Actuarial science a growing choice among top achievers

2015-12-30 16:54


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Cape Town - Actuarial Science is an increasingly popular career choice for the country's top Independent Examination Board (IEB) achievers.

That's according to the Actuarial Society of South Africa (Assa), a professional body with just over 1 200 registered members.

The Department of Higher Education regards the science of calculating financial risk as a scarce skill, but that may be about to change thanks to starting salaries of between R250 000 to R300 000 a year and growing opportunities.

"Fortunately it is always attractive to top performers, especially those with top marks in mathematics and science," said Assa president Roseanne Murphy da Silva.

A top achiever herself and a former dux at Redhill in Sandton in 1989 with six distinctions, Murphy da Silva said maths and science boffins were drawn to the career path.

This was because of the range of opportunities that the career could lead to, not just in insurance and medical aid, but also in banking, health and other sectors involving financial planning in the economy.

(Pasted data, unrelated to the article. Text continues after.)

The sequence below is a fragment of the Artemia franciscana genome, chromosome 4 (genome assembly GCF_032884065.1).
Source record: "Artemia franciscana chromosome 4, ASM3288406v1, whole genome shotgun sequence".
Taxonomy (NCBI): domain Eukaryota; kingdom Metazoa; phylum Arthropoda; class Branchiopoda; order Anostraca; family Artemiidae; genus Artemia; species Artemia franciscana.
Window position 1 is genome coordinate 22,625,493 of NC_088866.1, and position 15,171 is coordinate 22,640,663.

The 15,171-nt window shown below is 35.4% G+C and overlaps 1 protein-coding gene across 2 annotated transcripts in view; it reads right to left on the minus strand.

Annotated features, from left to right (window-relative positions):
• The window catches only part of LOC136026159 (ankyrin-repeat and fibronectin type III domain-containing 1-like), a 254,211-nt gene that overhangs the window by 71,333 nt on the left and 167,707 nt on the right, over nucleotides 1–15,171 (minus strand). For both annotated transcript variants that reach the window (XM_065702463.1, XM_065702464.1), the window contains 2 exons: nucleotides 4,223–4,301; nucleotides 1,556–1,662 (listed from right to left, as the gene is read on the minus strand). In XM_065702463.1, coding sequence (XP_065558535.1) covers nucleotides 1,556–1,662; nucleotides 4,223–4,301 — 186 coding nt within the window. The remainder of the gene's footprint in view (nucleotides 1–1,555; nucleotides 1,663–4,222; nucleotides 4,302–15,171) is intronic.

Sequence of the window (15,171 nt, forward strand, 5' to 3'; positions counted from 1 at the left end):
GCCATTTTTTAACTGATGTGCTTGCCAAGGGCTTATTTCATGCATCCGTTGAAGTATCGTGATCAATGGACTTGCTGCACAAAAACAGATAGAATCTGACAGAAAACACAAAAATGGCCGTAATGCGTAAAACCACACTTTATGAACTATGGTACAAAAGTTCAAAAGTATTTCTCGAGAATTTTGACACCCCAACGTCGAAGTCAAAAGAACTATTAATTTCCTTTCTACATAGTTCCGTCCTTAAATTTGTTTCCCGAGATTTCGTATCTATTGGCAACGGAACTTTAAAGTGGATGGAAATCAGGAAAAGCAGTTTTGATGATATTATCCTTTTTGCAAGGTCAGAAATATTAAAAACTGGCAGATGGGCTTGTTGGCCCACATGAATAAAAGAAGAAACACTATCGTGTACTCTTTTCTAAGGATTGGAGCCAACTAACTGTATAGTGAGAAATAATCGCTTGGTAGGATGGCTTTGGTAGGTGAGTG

"It attracts good students because they do want a challenge and this job revolves around problem solving and analysing scenarios."

But, she warned, the course was extremely challenging and could be a shock to high achievers who didn't know what it was like to fail a test or to not grasp a concept.

Students needed staying power, and to not "beat themselves up" if they battled with a concept.

After her own first exams, Murphy Da Silva said she ended up wondering what she was thinking even trying to do the degree.

"I questioned what I was doing there in the first place," she said, adding that she fretted that she was wasting her time and the money of the company that had paid for her bursary.

But she pressed on and did her four years of payback work for her bursary, as well as the additional work requirements for her final registration as an actuary.

"It is important to know that it is not just for maths boffins. The candidate must have good communication skills and a good understanding of people's needs. They must also have softer skills."

Read more on:    education  |  matric 2015

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